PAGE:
The National Anthem's ending is a showcase for diva embellishment.  Diana Ross was the first diva to sing it, at Super Bowl XVI in 1982.  Two years later Barry Manilow got the nod.  Then in 1991 Whitney Houston received accolades for her bombastic version in 1997 Luther Vandross joined Barry Manilow as the only other male diva to sing; Cher performed in 1999, Mariah Carey in 2002, Beyonce in 2004, Jennifer Hudson in 2009 and Christina Aguilera in 2011 (she flubbed one of the lines).  And then in 2016, Lady Gaga was handed the microphone.  In my estimation, here are the three best:


  • Beyonce - Sung in her hometown of Houston, this is the Super Bowl best remembered for the notorious "Nipplegate" incident at halftime between Janet Jackson and Justin Timberlake.  I prefer to remember Beyonce's sterling performance instead.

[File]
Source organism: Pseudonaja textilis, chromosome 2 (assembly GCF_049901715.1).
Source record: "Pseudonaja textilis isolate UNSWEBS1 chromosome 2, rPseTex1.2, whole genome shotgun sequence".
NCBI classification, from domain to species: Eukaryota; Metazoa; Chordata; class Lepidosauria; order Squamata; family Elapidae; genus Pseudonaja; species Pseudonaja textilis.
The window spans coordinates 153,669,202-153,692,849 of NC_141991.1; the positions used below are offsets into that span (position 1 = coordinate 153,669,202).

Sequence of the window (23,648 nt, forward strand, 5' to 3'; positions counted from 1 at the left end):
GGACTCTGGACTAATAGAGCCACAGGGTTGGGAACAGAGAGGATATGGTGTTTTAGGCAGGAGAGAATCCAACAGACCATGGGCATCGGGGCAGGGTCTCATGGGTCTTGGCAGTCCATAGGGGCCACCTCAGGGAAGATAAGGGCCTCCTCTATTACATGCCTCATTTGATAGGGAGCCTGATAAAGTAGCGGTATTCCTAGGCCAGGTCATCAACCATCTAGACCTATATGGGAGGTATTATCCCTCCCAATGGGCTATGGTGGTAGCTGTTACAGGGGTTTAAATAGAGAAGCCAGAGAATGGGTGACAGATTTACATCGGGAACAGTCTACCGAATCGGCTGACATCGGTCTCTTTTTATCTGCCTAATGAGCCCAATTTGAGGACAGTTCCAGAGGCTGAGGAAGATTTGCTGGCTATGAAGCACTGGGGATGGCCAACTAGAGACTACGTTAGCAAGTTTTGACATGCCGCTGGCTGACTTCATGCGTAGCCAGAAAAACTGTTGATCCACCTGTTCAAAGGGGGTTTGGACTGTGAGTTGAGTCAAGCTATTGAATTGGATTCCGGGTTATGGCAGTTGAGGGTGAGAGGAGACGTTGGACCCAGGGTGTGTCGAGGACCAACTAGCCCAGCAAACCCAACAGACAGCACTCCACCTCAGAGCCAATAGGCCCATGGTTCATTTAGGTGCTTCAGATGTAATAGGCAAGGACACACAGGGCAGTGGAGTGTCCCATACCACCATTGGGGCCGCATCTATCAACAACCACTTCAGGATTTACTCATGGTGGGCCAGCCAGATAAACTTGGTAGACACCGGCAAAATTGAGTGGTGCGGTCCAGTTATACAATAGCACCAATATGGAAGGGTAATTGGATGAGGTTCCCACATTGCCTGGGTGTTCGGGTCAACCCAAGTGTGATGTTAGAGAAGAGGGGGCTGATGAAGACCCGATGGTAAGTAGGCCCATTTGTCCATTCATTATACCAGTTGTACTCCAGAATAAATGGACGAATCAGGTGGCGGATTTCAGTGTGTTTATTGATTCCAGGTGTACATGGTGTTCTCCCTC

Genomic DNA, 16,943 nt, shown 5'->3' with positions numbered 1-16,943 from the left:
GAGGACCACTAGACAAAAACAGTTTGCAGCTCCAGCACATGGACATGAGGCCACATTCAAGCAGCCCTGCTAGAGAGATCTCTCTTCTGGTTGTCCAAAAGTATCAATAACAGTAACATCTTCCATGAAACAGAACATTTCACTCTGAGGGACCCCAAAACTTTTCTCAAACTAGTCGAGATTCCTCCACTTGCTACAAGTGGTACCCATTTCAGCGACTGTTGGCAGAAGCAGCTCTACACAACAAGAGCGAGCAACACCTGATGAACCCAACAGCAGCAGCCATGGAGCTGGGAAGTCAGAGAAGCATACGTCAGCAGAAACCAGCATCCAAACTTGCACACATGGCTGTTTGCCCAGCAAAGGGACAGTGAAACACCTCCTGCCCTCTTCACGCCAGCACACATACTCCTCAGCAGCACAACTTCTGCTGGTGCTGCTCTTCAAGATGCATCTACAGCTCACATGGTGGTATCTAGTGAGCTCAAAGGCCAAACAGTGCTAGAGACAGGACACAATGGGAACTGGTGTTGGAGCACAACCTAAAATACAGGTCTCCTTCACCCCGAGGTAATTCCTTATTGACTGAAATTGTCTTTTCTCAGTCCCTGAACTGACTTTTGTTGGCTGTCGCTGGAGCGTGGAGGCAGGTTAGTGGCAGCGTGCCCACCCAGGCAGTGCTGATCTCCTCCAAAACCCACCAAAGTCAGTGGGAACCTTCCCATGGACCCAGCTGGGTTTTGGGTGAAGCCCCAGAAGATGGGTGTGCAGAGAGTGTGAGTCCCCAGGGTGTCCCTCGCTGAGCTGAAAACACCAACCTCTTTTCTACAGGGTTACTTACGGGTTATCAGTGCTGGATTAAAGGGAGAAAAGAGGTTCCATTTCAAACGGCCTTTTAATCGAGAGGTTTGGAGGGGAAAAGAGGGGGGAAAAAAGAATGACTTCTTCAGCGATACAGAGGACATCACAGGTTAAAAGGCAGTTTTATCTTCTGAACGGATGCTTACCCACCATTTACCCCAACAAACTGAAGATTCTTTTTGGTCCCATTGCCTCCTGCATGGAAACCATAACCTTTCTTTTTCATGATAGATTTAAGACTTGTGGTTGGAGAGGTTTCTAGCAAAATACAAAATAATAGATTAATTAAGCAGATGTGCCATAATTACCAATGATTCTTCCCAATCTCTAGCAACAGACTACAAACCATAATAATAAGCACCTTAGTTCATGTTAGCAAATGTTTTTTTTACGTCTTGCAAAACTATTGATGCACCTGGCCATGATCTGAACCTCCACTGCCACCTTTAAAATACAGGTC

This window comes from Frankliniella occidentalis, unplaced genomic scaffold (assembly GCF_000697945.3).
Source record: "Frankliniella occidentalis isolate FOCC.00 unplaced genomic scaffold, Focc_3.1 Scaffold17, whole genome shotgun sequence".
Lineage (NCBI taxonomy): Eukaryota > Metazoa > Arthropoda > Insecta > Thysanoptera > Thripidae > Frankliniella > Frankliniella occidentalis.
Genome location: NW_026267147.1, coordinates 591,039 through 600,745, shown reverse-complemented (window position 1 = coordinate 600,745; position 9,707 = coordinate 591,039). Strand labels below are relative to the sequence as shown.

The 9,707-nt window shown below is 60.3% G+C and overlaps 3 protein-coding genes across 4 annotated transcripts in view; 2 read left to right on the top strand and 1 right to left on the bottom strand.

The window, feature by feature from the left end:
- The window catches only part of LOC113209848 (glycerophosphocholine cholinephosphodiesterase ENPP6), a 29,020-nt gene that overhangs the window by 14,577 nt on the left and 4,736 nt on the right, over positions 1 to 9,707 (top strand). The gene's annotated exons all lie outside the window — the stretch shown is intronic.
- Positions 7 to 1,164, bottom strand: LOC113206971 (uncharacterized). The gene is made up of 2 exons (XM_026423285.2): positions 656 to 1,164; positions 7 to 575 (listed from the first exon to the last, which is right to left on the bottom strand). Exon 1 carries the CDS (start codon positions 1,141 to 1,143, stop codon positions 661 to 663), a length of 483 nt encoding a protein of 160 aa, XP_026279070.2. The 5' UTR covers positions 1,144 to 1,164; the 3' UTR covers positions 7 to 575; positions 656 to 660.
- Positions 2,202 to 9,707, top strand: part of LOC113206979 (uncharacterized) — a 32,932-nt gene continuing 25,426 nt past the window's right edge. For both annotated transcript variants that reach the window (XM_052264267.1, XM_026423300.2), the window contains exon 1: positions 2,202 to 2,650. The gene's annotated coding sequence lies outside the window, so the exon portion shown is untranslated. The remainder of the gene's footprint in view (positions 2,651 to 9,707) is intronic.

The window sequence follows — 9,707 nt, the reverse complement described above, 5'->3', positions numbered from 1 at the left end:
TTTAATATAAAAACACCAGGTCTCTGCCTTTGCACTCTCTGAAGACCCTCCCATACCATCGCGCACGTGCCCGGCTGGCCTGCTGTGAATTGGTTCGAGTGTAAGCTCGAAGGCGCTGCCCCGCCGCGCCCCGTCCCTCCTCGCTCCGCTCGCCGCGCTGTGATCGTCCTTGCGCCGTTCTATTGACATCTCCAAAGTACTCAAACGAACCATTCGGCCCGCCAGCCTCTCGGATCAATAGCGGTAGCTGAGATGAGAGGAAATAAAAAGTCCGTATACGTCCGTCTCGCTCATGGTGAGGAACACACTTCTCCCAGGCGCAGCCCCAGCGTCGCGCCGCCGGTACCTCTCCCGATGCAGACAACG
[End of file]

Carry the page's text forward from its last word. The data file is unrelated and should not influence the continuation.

• Cher - Wearing an auburn colored wig, Cher was in the midst of her third or fourth comeback, this one propelled by her auto-tuned hit Believe (which won a Grammy for Best Dance Song).  Her Super Bowl performance, however, was without electronic frills - and quite powerful.




  • Jennifer Hudson.  She gave it her all, just three months after her mother, brother and nephew were murdered in Chicago.




  • And although Whitney's performance was powerful, she lost points because of unfortunate choice of attire - a cheesy white warm-up suit suit along with a white head band.




  • At 2014's game legendary soprano Rene Fleming sang, the first non-pop singer to do so in nine years.  Still, it should be a thrill for opera queens.